Starting in 1954, Wagoner had been appearing as a regular on the Springfield-based Ozark Jubileetelevision show hosted by Red Foley. In January 1955 the show was picked up for national network broadcast, affording Wagoner much greater exposure; he stayed with it through 1956. That year, he had three country chart entries, including the Top Ten hit “What Would You Do? (If Jesus Came to Your House).” On Feb. 23, 1957, he joined the Grand Ole Opryradio show in Nashville. He had relatively few country chart entries in the late 1950s but bounced back in 1960 after he was hired to host a syndicated television series, The Porter Wagoner Show. He returned to the Top Ten in March 1961 with “Your Old Love Letters” (music and lyrics by Johnny Bond). It was the first of four consecutive country Top Ten hits through the end of 1962, the most successful of which was the chart-topping “Misery Loves Company” (music and lyrics by Jerry Reed) in March 1962.
Wagoner gained his first recognition from NARAS in 1963 when his album The Porter Wagoner Showwas nominated for the Grammy for Best Country & Western Recording. Thereafter, he was cited primarily for his inspirational efforts on which he was accompanied by the Blackwood Brothers: they won the Grammy for Best Sacred Recording, Musical, for Grand Old Gospelin 1966, for Best Gospel Performance for More Grand Old Gospelin 1967, and again in the gospel category for In Gospel Countryin 1969.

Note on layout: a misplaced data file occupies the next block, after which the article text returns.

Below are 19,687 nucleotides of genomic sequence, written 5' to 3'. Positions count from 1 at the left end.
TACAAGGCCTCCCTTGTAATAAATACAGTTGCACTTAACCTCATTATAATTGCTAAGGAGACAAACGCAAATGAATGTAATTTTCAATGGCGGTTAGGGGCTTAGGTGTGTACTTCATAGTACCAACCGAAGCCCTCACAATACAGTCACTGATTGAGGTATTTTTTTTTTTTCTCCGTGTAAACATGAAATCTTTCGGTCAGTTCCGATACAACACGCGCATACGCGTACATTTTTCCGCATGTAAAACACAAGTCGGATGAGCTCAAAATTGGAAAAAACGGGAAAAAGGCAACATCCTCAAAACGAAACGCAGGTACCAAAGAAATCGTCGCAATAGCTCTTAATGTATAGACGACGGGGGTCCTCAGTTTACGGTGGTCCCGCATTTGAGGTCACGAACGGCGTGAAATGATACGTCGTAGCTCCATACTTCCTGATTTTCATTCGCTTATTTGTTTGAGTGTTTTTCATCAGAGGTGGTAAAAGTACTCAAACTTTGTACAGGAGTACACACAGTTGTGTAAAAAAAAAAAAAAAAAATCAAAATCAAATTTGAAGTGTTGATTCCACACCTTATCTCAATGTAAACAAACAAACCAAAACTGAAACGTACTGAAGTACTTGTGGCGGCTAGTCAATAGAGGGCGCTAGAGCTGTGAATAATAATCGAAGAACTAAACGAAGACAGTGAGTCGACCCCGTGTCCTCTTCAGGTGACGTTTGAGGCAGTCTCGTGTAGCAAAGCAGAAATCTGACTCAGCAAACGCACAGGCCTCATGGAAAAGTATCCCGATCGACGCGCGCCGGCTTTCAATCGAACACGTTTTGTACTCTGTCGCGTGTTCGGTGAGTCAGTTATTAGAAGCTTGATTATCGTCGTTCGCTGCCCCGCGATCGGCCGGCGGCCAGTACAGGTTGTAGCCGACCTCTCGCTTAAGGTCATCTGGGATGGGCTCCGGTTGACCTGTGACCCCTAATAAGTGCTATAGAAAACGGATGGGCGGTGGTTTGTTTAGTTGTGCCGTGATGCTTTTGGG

Wagoner scored a few more country Top Ten hits in the mid- 1960s—“Sorrow on the Rocks” (music and lyrics by Tony Moon) in 1964; “Green, Green Grass of Home” (music and lyrics by Curly Putnam) in 1965; “Skid Row Joe” (music and lyrics by Freddie Hart) in 1966; and “The Cold Hard Facts of Life” (music and lyrics by Bill Anderson) in 1967 (the last earning him Grammy nominations for Best Country & Western Recording and Best Country & Western Solo Vocal Performance, Male)—but his career really took off in September 1967 when Dolly Parton replaced Norma Jean as the female singer on his TV show and on his tours. Their duet recording, “The Last Thing on My Mind” (music and lyrics by Tom Paxton), peaked in the country Top Ten in February 1968, and they had three more country chart entries during the year, two of which made the Top Ten.